The newspaper’s leaks demonstrates the lengths to which opponents of the tribunal will go to undermine its mandate: to investigate who was behind the powerful car bomb that killed the former Lebanese PM, Rafik Hariri, and 22 others in 2005.
BEIRUT, Lebanon — The first shock came when a leading Lebanese newspaper published a confidential list of 17 witnesses who may testify in the murder trial of a former prime minister — showing their names, passport pictures, dates of birth and where they work.
A spokesman for the United Nations-backed Special Tribunal for Lebanon quickly condemned the publication, in January, as a serious breach of court rules that put the lives of those named at risk.
But the response of the newspaper, Al Akhbar, which is close to the militant movement Hezbollah, was defiant. A few days later it published a second confidential list, splashing the names, pictures and personal details of another 15 possible witnesses across two pages.
The newspaper’s actions seemed to underscore the lengths to which opponents of the tribunal will go to undermine its mandate: to investigate who was behind the powerful car bomb that killed the former Lebanese prime minister, Rafik Hariri, and 22 others in 2005. The leaks raise the likelihood that witnesses may be silenced by fear or coercion, which could seriously weaken the prosecution’s case.
The witnesses’ names “were clearly published with the idea of scaring people and preventing any cooperation with the court,” said a lawyer who spoke on the condition of anonymity because he is linked to the trial. “The editors called the court’s bluff, because they know they won’t be arrested.”
Al Akhbar has long campaigned against the tribunal, which is based in the Netherlands for security reasons. The tribunal has charged four Hezbollah members, although their whereabouts is unknown and the current plan is for them to be tried in absentia.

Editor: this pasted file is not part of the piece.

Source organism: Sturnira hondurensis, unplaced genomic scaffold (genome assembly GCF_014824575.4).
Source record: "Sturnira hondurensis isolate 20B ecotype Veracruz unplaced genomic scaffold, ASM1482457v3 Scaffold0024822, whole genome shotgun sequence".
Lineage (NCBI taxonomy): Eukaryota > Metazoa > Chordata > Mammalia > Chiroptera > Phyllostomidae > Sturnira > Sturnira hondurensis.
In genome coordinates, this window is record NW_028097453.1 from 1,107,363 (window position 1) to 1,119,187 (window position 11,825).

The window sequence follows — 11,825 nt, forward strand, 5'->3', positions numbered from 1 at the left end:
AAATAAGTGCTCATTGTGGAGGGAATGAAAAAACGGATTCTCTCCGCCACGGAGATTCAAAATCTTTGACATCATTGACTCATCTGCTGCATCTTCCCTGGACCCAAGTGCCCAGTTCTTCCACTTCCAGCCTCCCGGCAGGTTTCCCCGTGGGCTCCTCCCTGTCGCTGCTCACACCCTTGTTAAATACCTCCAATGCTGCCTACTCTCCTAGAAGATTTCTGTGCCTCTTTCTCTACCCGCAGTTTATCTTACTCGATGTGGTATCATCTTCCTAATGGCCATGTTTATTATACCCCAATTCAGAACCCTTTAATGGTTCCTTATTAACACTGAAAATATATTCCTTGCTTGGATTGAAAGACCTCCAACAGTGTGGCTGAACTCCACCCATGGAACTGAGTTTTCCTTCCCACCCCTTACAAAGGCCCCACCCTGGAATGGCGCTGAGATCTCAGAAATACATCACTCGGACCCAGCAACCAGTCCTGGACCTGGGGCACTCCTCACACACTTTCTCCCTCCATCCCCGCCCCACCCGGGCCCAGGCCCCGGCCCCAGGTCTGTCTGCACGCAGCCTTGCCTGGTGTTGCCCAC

Hezbollah, the strongest faction in Lebanon’s government, has denied any involvement in the bombing, denounced the tribunal as a tool of the United States and Israel and has warned that it will never allow the arrest of its members.
According to the indictment, the men are linked to Mr. Hariri’s death based on extensive telephone records, including calls made just before a huge bomb killed the political leader as his armored car drove down a seaside boulevard in Beirut.
Early reports pointed to high-level Syrian participation in the assassination, but prosecutors have not disclosed new evidence of such a link. But the possible involvement of Hezbollah militants has enormously complicated the challenge facing the tribunal, which is preparing to start its first trial since it opened in 2009. Hezbollah is not only part of Lebanon’s governing coalition but also has its own powerful military force.
Further, if the long-delayed trial goes ahead, it is expected to revive the perennial debate about whether the pursuit of justice can do more harm than good, in this case compounding political tensions or even provoking more bloody clashes between Hezbollah and its pro-Western rivals at home.